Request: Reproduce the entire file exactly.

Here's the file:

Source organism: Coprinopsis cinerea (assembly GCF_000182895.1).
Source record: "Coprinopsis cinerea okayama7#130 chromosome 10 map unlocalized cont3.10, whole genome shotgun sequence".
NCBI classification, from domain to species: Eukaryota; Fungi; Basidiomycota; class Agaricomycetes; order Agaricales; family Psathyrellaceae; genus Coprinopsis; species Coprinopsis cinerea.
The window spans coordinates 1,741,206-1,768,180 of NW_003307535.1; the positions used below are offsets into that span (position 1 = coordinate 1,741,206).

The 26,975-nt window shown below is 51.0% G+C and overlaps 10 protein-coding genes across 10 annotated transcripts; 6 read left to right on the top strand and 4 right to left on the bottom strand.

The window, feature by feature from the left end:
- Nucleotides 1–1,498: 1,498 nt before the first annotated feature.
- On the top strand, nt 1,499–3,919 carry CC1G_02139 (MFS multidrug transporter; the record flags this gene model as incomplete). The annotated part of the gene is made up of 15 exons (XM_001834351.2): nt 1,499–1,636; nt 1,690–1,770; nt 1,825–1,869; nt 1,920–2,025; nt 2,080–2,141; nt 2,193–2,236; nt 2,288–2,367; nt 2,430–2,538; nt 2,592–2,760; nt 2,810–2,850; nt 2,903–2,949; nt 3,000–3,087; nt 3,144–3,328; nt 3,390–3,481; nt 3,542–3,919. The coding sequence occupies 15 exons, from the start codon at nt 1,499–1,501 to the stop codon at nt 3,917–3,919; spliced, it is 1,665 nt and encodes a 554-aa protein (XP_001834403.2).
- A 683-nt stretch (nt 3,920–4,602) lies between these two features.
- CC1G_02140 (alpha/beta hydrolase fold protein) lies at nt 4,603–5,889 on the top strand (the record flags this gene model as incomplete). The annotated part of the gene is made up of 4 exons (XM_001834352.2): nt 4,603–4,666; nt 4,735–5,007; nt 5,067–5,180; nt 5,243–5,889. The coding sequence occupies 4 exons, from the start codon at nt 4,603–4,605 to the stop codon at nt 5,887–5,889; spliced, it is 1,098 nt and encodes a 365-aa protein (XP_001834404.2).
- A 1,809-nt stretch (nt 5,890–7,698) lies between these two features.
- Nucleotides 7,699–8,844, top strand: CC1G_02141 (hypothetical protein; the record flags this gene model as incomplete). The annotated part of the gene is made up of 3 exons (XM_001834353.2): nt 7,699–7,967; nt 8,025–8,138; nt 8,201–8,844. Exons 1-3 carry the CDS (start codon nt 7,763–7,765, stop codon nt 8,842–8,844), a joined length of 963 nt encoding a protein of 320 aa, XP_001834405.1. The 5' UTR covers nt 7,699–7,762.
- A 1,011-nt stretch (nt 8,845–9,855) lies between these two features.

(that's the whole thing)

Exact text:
Source organism: Coprinopsis cinerea (assembly GCF_000182895.1).
Source record: "Coprinopsis cinerea okayama7#130 chromosome 10 map unlocalized cont3.10, whole genome shotgun sequence".
NCBI classification, from domain to species: Eukaryota; Fungi; Basidiomycota; class Agaricomycetes; order Agaricales; family Psathyrellaceae; genus Coprinopsis; species Coprinopsis cinerea.
The window spans coordinates 1,741,206-1,768,180 of NW_003307535.1; the positions used below are offsets into that span (position 1 = coordinate 1,741,206).

The 26,975-nt window shown below is 51.0% G+C and overlaps 10 protein-coding genes across 10 annotated transcripts; 6 read left to right on the top strand and 4 right to left on the bottom strand.

The window, feature by feature from the left end:
- Nucleotides 1–1,498: 1,498 nt before the first annotated feature.
- On the top strand, nt 1,499–3,919 carry CC1G_02139 (MFS multidrug transporter; the record flags this gene model as incomplete). The annotated part of the gene is made up of 15 exons (XM_001834351.2): nt 1,499–1,636; nt 1,690–1,770; nt 1,825–1,869; nt 1,920–2,025; nt 2,080–2,141; nt 2,193–2,236; nt 2,288–2,367; nt 2,430–2,538; nt 2,592–2,760; nt 2,810–2,850; nt 2,903–2,949; nt 3,000–3,087; nt 3,144–3,328; nt 3,390–3,481; nt 3,542–3,919. The coding sequence occupies 15 exons, from the start codon at nt 1,499–1,501 to the stop codon at nt 3,917–3,919; spliced, it is 1,665 nt and encodes a 554-aa protein (XP_001834403.2).
- A 683-nt stretch (nt 3,920–4,602) lies between these two features.
- CC1G_02140 (alpha/beta hydrolase fold protein) lies at nt 4,603–5,889 on the top strand (the record flags this gene model as incomplete). The annotated part of the gene is made up of 4 exons (XM_001834352.2): nt 4,603–4,666; nt 4,735–5,007; nt 5,067–5,180; nt 5,243–5,889. The coding sequence occupies 4 exons, from the start codon at nt 4,603–4,605 to the stop codon at nt 5,887–5,889; spliced, it is 1,098 nt and encodes a 365-aa protein (XP_001834404.2).
- A 1,809-nt stretch (nt 5,890–7,698) lies between these two features.
- Nucleotides 7,699–8,844, top strand: CC1G_02141 (hypothetical protein; the record flags this gene model as incomplete). The annotated part of the gene is made up of 3 exons (XM_001834353.2): nt 7,699–7,967; nt 8,025–8,138; nt 8,201–8,844. Exons 1-3 carry the CDS (start codon nt 7,763–7,765, stop codon nt 8,842–8,844), a joined length of 963 nt encoding a protein of 320 aa, XP_001834405.1. The 5' UTR covers nt 7,699–7,762.
- A 1,011-nt stretch (nt 8,845–9,855) lies between these two features.